And if Manhattan were in China?
Anyone who arrives in Hong Kong for the first time cannot help but see in it an Asian New York. But after this first impression, Hong Kong has many unexpected surprises in store.
In Hong Kong, you will discover that there is more countryside than skyscrapers. That's the first surprise! The second is that, in Hong Kong, you will enjoy a taste of the same China that you would encounter on the other side of the border, on the mainland. For the West did not kill the East, and while the Maoists destroyed Beijing, Hong Kong maintained its Chinese roots. Although the city worships at the altar of unbridled capitalism, Hong Kong also has more than 600 temples, including 300 dedicated to Tin Hau, goddess of the sky and the sea. Another surprise!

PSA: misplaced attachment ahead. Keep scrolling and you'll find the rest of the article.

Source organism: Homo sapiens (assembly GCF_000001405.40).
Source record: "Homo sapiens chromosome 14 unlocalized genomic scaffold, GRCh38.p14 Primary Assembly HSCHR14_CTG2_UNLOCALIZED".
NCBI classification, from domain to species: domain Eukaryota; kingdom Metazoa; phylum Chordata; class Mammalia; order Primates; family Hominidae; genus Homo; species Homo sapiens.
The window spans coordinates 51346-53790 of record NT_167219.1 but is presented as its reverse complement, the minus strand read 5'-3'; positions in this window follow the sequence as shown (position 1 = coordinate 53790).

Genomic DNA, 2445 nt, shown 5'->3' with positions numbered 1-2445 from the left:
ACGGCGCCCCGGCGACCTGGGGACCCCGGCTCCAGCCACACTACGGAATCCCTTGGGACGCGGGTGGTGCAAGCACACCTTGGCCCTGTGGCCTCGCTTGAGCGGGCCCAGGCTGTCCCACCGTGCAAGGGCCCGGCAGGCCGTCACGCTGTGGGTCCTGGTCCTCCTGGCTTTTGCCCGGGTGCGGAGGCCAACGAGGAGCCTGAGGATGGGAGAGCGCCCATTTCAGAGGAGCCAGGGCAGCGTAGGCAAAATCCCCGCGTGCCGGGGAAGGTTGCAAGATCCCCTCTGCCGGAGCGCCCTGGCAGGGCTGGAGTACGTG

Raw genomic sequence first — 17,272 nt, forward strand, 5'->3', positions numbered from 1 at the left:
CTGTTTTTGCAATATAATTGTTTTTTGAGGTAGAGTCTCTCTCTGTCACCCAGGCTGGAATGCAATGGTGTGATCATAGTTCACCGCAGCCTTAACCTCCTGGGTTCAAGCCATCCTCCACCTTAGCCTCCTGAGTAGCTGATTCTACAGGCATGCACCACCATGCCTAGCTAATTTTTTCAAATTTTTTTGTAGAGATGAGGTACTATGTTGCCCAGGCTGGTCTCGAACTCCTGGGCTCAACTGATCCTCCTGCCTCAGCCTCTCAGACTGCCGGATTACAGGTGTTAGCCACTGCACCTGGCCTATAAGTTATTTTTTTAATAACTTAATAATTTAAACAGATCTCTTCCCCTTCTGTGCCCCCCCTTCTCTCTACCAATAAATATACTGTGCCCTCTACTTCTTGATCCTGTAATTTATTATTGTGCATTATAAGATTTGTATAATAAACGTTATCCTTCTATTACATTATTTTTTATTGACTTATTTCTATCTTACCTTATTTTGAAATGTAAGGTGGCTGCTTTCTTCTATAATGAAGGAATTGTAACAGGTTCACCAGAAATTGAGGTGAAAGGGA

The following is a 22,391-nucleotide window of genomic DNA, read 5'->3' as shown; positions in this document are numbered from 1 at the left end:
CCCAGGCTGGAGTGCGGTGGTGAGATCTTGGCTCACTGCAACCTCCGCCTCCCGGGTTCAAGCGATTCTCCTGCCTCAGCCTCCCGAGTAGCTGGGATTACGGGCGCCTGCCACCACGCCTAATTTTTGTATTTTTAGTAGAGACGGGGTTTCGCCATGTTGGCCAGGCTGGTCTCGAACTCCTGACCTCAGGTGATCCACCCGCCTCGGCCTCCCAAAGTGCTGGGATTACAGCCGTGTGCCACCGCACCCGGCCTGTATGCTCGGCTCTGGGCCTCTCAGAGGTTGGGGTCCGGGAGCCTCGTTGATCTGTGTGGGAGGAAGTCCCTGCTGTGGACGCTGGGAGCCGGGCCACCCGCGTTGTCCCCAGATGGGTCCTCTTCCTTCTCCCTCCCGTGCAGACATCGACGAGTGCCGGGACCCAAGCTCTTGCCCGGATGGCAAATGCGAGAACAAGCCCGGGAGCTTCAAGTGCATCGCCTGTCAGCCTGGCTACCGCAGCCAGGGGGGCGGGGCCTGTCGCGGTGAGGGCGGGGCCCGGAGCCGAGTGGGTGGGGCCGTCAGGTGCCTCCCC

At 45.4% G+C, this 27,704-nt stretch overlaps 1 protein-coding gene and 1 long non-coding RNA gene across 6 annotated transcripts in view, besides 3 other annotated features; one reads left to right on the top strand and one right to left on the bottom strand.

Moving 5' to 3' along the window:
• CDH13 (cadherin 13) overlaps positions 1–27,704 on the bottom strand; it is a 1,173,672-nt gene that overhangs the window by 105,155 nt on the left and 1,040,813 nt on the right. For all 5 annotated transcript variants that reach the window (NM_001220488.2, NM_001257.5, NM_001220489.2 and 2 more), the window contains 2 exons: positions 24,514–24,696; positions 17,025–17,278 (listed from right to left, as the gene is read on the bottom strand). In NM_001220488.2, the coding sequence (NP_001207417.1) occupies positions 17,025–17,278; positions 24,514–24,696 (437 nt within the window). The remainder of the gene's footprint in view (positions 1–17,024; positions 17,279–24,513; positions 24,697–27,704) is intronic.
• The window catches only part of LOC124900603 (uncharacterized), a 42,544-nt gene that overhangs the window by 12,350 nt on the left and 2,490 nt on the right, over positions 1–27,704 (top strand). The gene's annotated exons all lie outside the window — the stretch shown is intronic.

The British are gone, but the double-decker bus and cucumber sandwiches at ‘five o'clock tea made in Peninsula' remain. Here, helicopters and racehorses can be found on the roofs of skyscrapers. Cranes pop up like mushrooms, their wild visual poetry building the largest area of polders in the world. People love the sea so much here that they'll eat anything that comes from it. Here, you will feast, as in very few places in the world of gastronomy, on cuisines from all around the globe. The flavours of each region and country are more intense, but it does not preclude the simmering fusion cuisine of tomorrow. Hong Kong is a cinematic city par excellence, manufacturing images that suit everyone's taste: from ultra-violent and art-house movies to romances that draw more tears than the water in the Pearl River. Do movies use Hong Kong as a mere backdrop or does Hong Kong make itself into the city it sees on the movie screen? All we know is that its production industry is the third largest in the world. Jackie Chan and Michelle Yeoh have tens of millions of fans in China, Malaysia, the Philippines… And, in France, Wong Kar-wai is a star at the Cannes Film Festival.